Private Equity Losses May Be Hiding (and Mounting)
Wall Street banks are losing enormous amounts on debt commitments to leveraged buyouts, commitments they agreed to on the mistaken bet that the Fed would not continue raising rates to fight inflation and on a correlated bet that stock markets would not continue falling. The losses on one deal alone are reported to be $600 million, and that only includes realized losses; unrealized losses on loans the banks were unwilling to sell at market prices may ultimately push that number much higher.
What has gone unreported are the implications of this debt collapse for the private equity firms that put their investors' capital into the deals. In the deal mentioned above, the buyout of Citrix Systems, Inc. by Vista Equity Partners and Elliott Investment Management, the reported bond pricing suggests that the equity invested by the two firms is all or substantially lost already. The value of that equity isn't available in the public market and we do not know how those firms are marking the investments or reporting them to investors, but whatever losses have occurred on the debt, the losses on the equity are likely around that bad or worse.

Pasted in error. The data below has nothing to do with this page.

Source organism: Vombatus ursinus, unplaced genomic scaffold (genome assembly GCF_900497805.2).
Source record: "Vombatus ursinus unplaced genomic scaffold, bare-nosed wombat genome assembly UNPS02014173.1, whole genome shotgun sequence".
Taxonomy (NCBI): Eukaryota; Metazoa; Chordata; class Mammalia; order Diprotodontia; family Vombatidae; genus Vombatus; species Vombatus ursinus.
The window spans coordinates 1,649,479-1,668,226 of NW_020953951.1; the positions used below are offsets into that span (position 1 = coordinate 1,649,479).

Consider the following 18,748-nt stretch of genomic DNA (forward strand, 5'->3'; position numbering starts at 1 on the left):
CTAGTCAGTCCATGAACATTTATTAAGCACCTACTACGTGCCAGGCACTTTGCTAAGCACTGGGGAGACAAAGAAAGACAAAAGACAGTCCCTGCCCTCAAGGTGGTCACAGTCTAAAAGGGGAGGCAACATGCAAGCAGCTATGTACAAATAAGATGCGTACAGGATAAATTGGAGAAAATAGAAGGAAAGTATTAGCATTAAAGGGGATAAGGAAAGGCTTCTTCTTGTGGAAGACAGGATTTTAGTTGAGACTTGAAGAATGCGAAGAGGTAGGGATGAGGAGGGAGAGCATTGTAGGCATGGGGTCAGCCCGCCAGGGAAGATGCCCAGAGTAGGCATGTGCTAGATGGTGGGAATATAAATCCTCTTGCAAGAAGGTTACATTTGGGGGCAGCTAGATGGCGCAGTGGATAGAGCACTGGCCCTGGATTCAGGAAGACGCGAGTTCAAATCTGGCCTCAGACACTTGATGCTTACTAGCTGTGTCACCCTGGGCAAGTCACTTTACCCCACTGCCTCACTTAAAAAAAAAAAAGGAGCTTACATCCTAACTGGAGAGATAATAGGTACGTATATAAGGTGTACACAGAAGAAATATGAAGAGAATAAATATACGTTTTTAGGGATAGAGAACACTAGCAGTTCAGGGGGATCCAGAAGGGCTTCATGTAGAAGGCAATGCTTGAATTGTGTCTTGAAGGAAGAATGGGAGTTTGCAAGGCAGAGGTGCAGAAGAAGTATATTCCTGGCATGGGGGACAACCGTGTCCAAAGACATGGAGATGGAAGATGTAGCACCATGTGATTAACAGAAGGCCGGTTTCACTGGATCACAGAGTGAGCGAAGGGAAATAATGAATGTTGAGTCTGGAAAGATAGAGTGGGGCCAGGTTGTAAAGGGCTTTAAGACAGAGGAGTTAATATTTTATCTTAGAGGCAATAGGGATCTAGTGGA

Things may turn around, of course. We've understood since Black & Scholes [Fischer Black & Myron Scholes, The Pricing of Options and Corporate Liabilities, 81 J. POL. ECON. 637 (1973).] and Merton [Robert C. Merton, On the Pricing of Corporate Debt: The Risk Structure of Interest Rates, 29 J. FIN. 449, 454 (1974)] that the equity in a firm with debt is viewable as a call option on the value of the underlying firm with the debt obligation as the strike price. The Citrix debt isn't due for years. Maybe things will turn out well and today's equity impairment will be tomorrow's big payday. At this point, however, Vista and Elliott are sitting on huge losses.
Something similar is facing many other private equity firms right now.